Singapore Passes Bill To Criminalise ‘Fake News’ Online, Including Social Media

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Singapore Passes Bill To Criminalise ‘Fake News’ Online, Including Social Media

Following Malaysia, Russia, and Vietnam who have passed similar laws, Singapore is now following in their footsteps with the passing of their latest fake news bill, despite concerns raised by journalists, academics and global technology companies over free speech and abuse of power.



The Protection of Online Falsehoods and Manipulation Bill which was passed with a 72-9 parliamentary vote on Wednesday will come into effect in the coming few weeks. The law equips the government with sweeping powers to police online media and free speech including social media.

The new Singapore fake news bill grants the government the ability to demand corrections, blocking of websites, and order the removal of content which are deemed to be propagating falsehoods contrary to the public interest.

Singapore already has a reputation for stifling freedom of expression, whereby its press freedom is ranked 151 out of 180 countries according to Reporters Without Borders, a non-profit organisation that tracks freedom of information.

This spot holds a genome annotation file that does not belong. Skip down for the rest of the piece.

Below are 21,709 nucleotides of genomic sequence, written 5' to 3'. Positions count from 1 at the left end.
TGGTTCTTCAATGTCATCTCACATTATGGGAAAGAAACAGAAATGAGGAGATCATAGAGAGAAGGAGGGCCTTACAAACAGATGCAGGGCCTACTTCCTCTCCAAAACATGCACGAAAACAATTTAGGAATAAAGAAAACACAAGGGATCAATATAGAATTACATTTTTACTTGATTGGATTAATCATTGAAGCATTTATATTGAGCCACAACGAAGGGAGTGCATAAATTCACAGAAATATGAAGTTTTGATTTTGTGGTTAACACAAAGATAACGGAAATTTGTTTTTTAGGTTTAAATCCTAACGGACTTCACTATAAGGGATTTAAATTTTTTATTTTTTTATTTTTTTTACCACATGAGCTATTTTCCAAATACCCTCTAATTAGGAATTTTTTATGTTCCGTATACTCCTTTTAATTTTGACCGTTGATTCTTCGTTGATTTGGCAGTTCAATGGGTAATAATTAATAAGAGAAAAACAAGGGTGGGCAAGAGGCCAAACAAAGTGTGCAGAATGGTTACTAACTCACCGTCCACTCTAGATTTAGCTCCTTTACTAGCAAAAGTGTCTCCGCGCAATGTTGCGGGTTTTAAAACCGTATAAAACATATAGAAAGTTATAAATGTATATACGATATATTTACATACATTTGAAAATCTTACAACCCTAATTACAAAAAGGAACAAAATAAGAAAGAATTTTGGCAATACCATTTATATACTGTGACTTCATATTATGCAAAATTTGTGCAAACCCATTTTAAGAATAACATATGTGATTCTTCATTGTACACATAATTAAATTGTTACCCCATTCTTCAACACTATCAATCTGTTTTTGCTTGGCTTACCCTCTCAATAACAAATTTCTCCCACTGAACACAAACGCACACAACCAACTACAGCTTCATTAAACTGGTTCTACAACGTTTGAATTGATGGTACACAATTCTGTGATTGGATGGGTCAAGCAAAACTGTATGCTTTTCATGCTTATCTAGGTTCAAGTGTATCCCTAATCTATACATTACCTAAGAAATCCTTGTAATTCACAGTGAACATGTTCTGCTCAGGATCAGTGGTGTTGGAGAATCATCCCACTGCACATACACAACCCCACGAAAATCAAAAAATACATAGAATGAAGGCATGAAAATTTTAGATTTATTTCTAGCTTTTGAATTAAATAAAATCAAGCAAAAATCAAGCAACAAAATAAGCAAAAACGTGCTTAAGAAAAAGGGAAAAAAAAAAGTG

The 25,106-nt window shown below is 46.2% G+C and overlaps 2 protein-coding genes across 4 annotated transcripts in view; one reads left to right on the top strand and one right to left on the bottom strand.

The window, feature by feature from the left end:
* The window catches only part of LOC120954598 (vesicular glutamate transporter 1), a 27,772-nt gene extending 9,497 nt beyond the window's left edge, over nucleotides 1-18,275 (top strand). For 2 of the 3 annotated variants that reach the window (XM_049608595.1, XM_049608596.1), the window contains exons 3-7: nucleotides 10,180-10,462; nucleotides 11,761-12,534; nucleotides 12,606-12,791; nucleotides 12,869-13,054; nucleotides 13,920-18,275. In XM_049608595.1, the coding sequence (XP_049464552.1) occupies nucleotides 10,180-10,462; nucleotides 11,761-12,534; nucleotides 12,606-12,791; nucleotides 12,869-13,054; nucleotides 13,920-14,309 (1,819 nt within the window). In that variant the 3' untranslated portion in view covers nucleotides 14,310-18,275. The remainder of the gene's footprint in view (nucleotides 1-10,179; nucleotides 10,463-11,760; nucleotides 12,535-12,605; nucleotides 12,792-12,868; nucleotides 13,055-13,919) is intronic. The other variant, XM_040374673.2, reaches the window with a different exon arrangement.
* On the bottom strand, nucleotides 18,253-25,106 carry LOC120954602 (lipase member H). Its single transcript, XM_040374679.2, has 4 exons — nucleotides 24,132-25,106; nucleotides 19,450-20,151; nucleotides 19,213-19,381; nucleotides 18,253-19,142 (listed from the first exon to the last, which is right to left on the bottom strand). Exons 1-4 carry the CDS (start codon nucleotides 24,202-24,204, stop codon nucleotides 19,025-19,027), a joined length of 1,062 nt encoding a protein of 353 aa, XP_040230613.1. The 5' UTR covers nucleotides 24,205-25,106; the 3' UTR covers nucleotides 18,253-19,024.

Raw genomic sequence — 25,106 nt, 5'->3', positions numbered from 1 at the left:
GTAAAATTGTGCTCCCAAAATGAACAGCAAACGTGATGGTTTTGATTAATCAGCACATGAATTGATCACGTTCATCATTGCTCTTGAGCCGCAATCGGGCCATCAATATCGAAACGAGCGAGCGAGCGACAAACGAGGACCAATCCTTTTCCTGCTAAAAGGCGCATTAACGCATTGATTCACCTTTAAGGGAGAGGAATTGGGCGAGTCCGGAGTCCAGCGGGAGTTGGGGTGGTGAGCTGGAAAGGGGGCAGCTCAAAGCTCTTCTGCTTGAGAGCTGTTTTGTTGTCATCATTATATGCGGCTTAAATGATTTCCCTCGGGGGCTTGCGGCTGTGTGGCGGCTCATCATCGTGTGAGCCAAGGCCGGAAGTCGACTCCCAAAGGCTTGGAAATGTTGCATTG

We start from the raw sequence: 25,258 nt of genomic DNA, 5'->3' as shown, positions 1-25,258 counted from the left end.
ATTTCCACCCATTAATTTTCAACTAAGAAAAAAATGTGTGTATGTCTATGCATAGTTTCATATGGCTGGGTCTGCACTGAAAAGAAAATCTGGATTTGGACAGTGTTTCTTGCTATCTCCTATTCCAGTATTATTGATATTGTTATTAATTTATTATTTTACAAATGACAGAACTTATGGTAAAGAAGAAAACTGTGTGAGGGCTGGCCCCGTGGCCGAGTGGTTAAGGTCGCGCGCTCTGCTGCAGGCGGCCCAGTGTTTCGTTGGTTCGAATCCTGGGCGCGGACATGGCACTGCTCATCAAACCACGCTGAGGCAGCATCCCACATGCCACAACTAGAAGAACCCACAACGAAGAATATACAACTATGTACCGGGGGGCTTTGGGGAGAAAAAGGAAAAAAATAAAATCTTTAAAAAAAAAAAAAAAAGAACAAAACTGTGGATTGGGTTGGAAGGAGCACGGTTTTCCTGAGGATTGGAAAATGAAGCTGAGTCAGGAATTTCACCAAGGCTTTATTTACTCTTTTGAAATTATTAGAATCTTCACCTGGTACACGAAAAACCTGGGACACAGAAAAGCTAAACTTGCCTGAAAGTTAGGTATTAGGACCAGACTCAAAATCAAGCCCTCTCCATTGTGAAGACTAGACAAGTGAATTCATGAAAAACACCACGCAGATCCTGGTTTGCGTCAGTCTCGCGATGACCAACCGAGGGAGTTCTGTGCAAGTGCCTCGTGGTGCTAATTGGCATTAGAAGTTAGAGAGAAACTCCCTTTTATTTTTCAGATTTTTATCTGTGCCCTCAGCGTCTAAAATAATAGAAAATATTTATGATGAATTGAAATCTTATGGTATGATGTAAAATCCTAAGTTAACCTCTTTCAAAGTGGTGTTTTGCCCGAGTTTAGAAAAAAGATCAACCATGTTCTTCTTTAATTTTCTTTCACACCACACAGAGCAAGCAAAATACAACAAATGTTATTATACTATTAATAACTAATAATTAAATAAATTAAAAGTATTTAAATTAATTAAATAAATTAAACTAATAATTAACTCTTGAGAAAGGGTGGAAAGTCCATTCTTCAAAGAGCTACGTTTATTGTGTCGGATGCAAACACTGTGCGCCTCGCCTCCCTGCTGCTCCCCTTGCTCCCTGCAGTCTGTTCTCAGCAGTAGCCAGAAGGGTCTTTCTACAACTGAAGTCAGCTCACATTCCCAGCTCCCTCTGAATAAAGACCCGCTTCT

“Singaporeans have every reason to fear that this law is designed to gag online expression once and for all. It criminalises free speech and allows the government almost unfettered power to censor dissent. It doesn’t even provide any real definition of what is true or false or, even more worrying, ‘misleading’,” says Nicholas Bequelin, Amnesty International’s regional director for East and Southeast Asia, prior to the bill being passed.



Penalties for breaking the law include jail time for up to 10 years for individuals and steep fines.

According to the law, those found to be “malicious actors” face a fine of up to SG$50,000 ($37,000) or five years in prison for their content. If posted using “an inauthentic online account or a bot,” the fine jumps to a maximum of SG$100,000 ($74,000) or a potential 10-year jail term. Platforms like Facebook and Twitter face fines of up to SG$1 million ($740,000) for their role in such situations.

However, as of now it remains unclear on how the government might access encrypted chats on apps like WhatsApp and Telegram, which are also part of its focus.



Malaysia’s own controversial Anti-Fake News Act 2018 passed by the Najib Razak-led government in Malaysia is still in effect despite Mahathir Mohamad’s intention on repealing it after taking over as Prime Minister.

Mahathir’s first attempt at repealing the law has failed as Malaysia’s opposition-led Senate has blocked the effort to repeal the fake news law.


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